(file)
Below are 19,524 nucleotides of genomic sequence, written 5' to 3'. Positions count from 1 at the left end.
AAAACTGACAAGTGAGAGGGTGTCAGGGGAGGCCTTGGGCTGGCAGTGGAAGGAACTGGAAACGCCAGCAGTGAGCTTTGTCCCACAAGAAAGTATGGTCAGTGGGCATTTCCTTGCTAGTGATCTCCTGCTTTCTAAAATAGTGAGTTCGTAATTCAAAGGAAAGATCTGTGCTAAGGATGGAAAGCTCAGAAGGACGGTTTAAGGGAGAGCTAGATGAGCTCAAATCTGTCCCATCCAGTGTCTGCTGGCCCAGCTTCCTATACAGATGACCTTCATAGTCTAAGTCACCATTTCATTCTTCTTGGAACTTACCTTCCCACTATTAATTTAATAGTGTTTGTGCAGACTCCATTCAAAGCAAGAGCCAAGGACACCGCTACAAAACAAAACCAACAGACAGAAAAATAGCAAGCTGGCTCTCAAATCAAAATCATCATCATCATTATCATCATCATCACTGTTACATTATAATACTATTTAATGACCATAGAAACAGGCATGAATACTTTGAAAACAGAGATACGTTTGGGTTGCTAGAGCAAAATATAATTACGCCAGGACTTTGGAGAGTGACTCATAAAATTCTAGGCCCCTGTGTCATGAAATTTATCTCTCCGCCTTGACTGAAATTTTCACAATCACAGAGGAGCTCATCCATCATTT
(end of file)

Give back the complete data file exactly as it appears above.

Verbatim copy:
Below are 19,524 nucleotides of genomic sequence, written 5' to 3'. Positions count from 1 at the left end.
AAAACTGACAAGTGAGAGGGTGTCAGGGGAGGCCTTGGGCTGGCAGTGGAAGGAACTGGAAACGCCAGCAGTGAGCTTTGTCCCACAAGAAAGTATGGTCAGTGGGCATTTCCTTGCTAGTGATCTCCTGCTTTCTAAAATAGTGAGTTCGTAATTCAAAGGAAAGATCTGTGCTAAGGATGGAAAGCTCAGAAGGACGGTTTAAGGGAGAGCTAGATGAGCTCAAATCTGTCCCATCCAGTGTCTGCTGGCCCAGCTTCCTATACAGATGACCTTCATAGTCTAAGTCACCATTTCATTCTTCTTGGAACTTACCTTCCCACTATTAATTTAATAGTGTTTGTGCAGACTCCATTCAAAGCAAGAGCCAAGGACACCGCTACAAAACAAAACCAACAGACAGAAAAATAGCAAGCTGGCTCTCAAATCAAAATCATCATCATCATTATCATCATCATCACTGTTACATTATAATACTATTTAATGACCATAGAAACAGGCATGAATACTTTGAAAACAGAGATACGTTTGGGTTGCTAGAGCAAAATATAATTACGCCAGGACTTTGGAGAGTGACTCATAAAATTCTAGGCCCCTGTGTCATGAAATTTATCTCTCCGCCTTGACTGAAATTTTCACAATCACAGAGGAGCTCATCCATCATTT